A student’s guide to pencils
December 2, 2015
Pencils are pencils, but to say all pencils were created equal is a stretch of the imagination that one should not be so willing to make. What exactly is a pencil? Here we shall assume that a pencil is a utensil that utilizes graphite to write, so as to be able to easily erase any erroneous marks. Such a definition creates a massive pool of possible tools that may be dubbed “pencil.” What could possibly mark some pencils greater than other pencils?
Let us begin by creating a simple classification of pencils within four base categories: those basic wooden ones, lead holders, mechanical pencils and drafting pencils.
First off, those wooden blocks with some graphite shoved within. These are good for art, not much more than that. The variations in these are quite subtle, and can be broken further down into three sets. The most important aspect of these is the grade of the lead, this will be a recurring theme throughout all types of pencils; different grades of lead will write with a different weight, that is, a different level of darkness. Normal, as in what schools want you to use, grade is HB. This originates from those bubble tests, HB (or #2) is in the happy medium between dark enough to be picked up easily by the scanners but light enough to be easily erased. Lighter grades (which go along the lines of HB, F, H, 2H, 3H…) are better for lightly sketching the frame of some art thing, whereas darker grades (B, 2B, 3B, 4B, 5B…) are more permanent and therefore better for finalizing and shading. The shape of the pencil is more relevant for having sloped desks, something like a triangle will be less likely to slide off than a dodecahedron. Whether the pencil has an eraser or not could also be a contributing factor, for convenience and such. Bonus! Sometimes they come in pretty colors and cool designs, mostly for advertisement grab bags, if you’re into that.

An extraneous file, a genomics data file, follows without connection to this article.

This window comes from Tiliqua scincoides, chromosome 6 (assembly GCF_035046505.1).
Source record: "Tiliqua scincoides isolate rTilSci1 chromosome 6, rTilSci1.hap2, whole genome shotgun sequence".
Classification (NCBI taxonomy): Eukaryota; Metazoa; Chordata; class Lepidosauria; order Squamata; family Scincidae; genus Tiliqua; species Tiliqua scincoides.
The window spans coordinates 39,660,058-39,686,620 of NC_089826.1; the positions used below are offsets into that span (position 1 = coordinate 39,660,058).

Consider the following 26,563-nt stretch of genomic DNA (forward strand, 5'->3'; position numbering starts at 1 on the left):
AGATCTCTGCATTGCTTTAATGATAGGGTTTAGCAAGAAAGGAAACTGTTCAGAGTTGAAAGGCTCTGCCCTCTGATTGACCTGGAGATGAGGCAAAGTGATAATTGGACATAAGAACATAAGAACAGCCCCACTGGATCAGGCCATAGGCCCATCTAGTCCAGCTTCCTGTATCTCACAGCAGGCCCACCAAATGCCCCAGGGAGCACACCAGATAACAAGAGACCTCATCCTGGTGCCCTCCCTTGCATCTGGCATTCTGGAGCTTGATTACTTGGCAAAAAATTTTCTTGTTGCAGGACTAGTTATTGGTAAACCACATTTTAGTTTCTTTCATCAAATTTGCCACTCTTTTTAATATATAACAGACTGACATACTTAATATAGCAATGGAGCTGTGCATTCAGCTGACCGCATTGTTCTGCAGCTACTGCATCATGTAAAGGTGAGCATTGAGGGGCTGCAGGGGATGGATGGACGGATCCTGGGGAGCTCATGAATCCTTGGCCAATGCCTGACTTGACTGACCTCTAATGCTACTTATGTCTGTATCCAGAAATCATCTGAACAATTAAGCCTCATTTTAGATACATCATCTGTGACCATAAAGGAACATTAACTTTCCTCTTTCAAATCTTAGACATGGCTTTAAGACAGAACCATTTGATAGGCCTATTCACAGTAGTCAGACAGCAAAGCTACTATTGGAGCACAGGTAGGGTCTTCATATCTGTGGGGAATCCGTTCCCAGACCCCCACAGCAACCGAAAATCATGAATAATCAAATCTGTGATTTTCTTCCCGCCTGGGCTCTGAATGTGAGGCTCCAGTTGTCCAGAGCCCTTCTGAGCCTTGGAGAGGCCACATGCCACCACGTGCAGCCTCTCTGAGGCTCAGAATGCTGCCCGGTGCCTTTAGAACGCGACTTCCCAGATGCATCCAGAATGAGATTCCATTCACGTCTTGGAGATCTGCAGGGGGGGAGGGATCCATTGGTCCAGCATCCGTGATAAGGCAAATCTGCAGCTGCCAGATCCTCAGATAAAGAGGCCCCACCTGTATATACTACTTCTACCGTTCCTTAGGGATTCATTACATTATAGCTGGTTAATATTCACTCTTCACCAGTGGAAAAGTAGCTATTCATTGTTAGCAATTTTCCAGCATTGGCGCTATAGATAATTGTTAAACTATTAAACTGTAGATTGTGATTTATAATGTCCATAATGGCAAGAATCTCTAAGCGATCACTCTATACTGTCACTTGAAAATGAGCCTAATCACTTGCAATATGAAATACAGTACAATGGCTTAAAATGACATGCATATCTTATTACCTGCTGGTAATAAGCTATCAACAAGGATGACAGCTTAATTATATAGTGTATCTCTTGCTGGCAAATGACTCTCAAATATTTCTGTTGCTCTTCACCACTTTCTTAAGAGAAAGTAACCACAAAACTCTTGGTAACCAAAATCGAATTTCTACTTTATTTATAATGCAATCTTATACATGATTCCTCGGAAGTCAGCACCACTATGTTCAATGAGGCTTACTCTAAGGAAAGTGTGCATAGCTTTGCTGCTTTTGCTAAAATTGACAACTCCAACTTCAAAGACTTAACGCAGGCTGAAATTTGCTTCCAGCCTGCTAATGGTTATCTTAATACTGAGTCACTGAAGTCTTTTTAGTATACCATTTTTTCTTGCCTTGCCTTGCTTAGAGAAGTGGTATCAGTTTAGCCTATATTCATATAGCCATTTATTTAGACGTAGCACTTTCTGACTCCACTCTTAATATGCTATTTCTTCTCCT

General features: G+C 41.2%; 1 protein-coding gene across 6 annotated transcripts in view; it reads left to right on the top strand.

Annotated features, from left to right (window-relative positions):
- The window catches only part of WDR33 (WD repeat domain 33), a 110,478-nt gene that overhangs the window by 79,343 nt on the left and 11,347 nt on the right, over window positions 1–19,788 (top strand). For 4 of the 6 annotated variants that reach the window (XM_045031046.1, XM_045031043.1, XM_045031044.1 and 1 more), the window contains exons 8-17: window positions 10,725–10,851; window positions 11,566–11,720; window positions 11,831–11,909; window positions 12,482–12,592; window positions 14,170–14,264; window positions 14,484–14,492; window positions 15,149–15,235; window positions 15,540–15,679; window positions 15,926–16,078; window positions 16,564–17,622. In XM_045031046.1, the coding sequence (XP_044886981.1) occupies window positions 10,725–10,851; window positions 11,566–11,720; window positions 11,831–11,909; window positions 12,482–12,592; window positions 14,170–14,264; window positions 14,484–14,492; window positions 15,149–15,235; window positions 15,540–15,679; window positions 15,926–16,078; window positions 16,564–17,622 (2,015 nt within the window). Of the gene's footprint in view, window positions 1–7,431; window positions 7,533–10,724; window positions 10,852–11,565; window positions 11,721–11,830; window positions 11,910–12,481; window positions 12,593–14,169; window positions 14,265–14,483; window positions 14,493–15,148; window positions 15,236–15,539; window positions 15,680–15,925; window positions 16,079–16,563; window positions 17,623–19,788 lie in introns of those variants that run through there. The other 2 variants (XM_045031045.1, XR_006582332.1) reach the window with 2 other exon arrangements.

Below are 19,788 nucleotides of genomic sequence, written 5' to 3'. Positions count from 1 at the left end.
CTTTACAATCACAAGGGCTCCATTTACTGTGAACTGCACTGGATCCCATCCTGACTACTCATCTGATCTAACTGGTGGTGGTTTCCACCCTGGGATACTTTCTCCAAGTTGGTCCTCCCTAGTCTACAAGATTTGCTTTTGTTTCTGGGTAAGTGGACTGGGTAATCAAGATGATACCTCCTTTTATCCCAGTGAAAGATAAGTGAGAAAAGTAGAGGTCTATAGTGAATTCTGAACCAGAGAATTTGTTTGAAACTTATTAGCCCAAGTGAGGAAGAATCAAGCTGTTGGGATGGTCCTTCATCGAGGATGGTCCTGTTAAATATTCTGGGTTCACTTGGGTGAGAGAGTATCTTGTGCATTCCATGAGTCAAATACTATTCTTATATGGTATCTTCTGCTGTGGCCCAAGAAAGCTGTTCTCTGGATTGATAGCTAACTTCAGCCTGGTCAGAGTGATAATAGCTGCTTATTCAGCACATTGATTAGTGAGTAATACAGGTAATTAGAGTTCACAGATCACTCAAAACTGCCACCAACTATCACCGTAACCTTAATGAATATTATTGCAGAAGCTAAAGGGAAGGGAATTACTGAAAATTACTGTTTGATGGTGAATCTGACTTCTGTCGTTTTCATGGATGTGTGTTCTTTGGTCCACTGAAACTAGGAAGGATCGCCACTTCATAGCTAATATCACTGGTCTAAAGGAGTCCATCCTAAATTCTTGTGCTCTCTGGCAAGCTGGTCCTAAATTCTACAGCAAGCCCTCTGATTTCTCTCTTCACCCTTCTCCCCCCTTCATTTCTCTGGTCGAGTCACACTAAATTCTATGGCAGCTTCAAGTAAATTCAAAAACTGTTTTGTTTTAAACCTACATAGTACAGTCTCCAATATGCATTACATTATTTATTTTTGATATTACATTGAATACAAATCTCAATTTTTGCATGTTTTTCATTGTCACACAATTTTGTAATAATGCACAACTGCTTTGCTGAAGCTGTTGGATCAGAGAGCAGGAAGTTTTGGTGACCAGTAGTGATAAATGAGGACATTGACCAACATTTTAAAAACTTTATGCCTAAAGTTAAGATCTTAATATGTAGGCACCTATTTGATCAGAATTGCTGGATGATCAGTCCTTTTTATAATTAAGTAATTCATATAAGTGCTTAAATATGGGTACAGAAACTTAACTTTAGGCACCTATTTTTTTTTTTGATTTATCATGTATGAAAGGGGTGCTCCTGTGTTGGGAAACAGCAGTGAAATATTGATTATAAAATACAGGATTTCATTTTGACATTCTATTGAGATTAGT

Lead holders are the wooden pencils of not wooden pencils, they can be made of wood even. Basically, these are just tubes that hold a graphite refill that can then be adjusted for length. These also need to be sharpened in the same way the wooden ones do, except due to their shape some normal sharpeners won’t work. If you’re planning on buying one of these you ought to also plan to invest in a good sharpener. The shape of these can vary much more than the simple rods that are wooden pencils, the cases can be made of a wide assortment of materials and ergonomics can become a factor in whether to buy a certain pencil over another.